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Lebanon Gives Investigating Committee Four Days To Find Culprits

Channels Television  
Updated August 6, 2020
Lebanon’s President Michel Aoun (C) wears a protective face mask as he visits the site of a massive explosion the previous day in the heart of the Lebanese Beirut on August 5, 2020. (Photo by – / DALATI AND NOHRA / AFP)

 

 

The government of Lebanon has given an “investigative committee” four days to determine responsibility for the devastating explosion in Beirut port on Tuesday, Foreign Minister Charbel Wehbe told French radio Thursday.

“This morning, a decision was taken to create an investigative committee which in four days maximum must provide a detailed report on responsibility — how, who, what, where? There will be judicial decisions,” he told Europe 1 radio.

“It is serious, and we take it seriously,” Wehbe said.

“Those responsible for this horrible crime of negligence will be punished by a committee of judges,” he added.

 

A Palestinian girls carries the national flag and the Lebanese flag during a candle light vigil in Rafah in the southern Gaza Strip on August 5, 2020, in support of Lebanon a day after a blast in a warehouse in the port of the Lebanese capital sowed devastation across entire city neighbourhoods. (Photo by SAID KHATIB / AFP)
A member of the Lebanese security forces inspects damages in the Parliament building in the central district of the capital Beirut, on August 5, 2020, a day after a massive explosion in the city’s port. . (Photo by ANWAR AMRO / AFP)

The provisional death toll from the massive blast stood at 137 Thursday, but with dozens missing and 5,000 wounded, the number of victims was expected to rise as rescue workers continued to comb through the rubble.

The Beirut governor estimated up to 300,000 people may have been made temporarily homeless by the disaster, which he said would cost the debt-ridden country in excess of $3 billion.

On Wednesday, the government called for the house arrest of those responsible for the storage of a large quantity of ammonium nitrate, a substance used in fertilisers and explosives, in the port of the Lebanese capital.

 

An injured man sits next to a restaurant in the trendy partially destroyed Beirut neighbourhood of Mar Mikhael on August 5, 2020 in the aftermath of a massive explosion in the Lebanese capital. – (Photo by PATRICK BAZ / AFP)
A view shows the damage inside an apartment in the neighbourhood of Gemmayze on August 5, 2020, a day after a blast in a warehouse in the port of the Lebanese capital sowed devastation across entire city neighbourhoods, killing more than 100 people, wounding thousands and plunging Lebanon deeper into crisis. (Photo by PATRICK BAZ / AFP)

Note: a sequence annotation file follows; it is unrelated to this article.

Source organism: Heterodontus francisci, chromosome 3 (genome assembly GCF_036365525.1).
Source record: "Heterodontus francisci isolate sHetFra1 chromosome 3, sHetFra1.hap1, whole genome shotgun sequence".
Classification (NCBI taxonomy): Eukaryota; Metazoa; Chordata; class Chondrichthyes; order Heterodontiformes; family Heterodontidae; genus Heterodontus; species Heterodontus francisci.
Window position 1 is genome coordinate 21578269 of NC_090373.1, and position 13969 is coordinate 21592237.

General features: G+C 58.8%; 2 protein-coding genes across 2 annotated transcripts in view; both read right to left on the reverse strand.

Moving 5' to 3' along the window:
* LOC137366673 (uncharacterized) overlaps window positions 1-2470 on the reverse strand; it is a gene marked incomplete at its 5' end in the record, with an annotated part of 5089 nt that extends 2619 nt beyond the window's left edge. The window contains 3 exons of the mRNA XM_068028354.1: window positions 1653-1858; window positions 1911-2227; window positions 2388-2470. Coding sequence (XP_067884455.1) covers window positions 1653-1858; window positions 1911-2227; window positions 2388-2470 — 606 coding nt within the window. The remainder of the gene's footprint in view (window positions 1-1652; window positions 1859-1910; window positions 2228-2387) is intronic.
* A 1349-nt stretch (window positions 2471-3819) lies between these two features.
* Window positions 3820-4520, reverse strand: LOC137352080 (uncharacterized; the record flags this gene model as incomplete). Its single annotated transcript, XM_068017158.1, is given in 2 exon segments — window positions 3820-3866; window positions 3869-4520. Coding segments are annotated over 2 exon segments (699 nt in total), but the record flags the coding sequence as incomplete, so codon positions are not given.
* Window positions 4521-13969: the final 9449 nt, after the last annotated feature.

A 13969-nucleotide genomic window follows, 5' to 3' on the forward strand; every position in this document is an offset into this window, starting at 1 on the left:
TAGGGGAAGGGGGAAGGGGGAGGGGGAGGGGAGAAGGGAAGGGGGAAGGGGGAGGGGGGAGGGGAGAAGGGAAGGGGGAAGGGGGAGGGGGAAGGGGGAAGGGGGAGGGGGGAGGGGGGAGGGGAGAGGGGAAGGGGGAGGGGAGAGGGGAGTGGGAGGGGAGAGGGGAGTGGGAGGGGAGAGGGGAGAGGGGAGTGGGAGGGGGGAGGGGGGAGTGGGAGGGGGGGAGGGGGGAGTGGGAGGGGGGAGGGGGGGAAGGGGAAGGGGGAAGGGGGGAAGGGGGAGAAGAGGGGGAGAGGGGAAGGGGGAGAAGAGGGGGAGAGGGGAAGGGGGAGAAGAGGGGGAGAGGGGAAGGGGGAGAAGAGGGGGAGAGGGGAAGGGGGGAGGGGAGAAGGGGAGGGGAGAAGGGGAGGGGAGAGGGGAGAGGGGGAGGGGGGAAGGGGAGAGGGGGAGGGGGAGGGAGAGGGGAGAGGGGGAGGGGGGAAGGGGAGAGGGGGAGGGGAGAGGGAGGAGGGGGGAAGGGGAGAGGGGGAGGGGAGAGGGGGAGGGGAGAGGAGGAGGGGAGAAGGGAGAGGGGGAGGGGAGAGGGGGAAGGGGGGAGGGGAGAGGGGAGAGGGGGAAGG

According to Lebanese officials, the explosion was caused by a fire igniting 2,750 tonnes of the substance in a portside warehouse.

“It is an accident… preliminary reports indicate it is mismanagement of explosive products. This is a very serious neglect that continued for six years,’ said Wehbe.

Prime Minister Hassan Diab and President Michel Aoun have promised to put the culprits behind bars, but trust in institutions is low and few on the streets of the Lebanese capital hold out hope of an impartial inquiry.

Human Rights Watch on Thursday supported mounting calls for an international probe as the only credible option.

 

A picture taken on August 5, 2020, shows a damaged house in the neighbourhood of Ashrafieh of the Lebanese capital Beirut’s eastern suburbs, a day after a devastating blast at the port of Lebanese’s capital, in Israel’s latest gesture towards a country with which it is technically at war. (Photo by Janine HAIDAR / AFP)

“An independent investigation with international experts is the best guarantee that victims of the explosion will get the justice they deserve,” the watchdog said.

In France, prosecutors on Wednesday opened a probe into the blast over injuries inflicted on 24 French citizens.

Flights carrying medical aid, field hospitals, rescue experts, and tracking dogs have been flying into Beirut airport since Wednesday.

 

Lebanon’s President Michel Aoun (C) wears a protective face mask as he visits the site of a massive explosion the previous day in the heart of the Lebanese Beirut on August 5, 2020. (Photo by – / DALATI AND NOHRA / AFP)

And French President Emmanuel Macron was expected in Lebanon later Thursday, the highest-ranking foreign leader to visit since the tragedy.

Macron was due to meet Aoun and other political leaders as well as civil society representatives.

 

Two huge explosion rocked the Lebanese capital Beirut, wounding dozens of people, shaking buildings and sending huge plumes of smoke billowing into the sky. Lebanese media carried images of people trapped under rubble, some bloodied, after the massive explosions, the cause of which was not immediately known. (Photos by Mouafac HARB / MOUAFAC HARB / AFP)

 

 

-AFP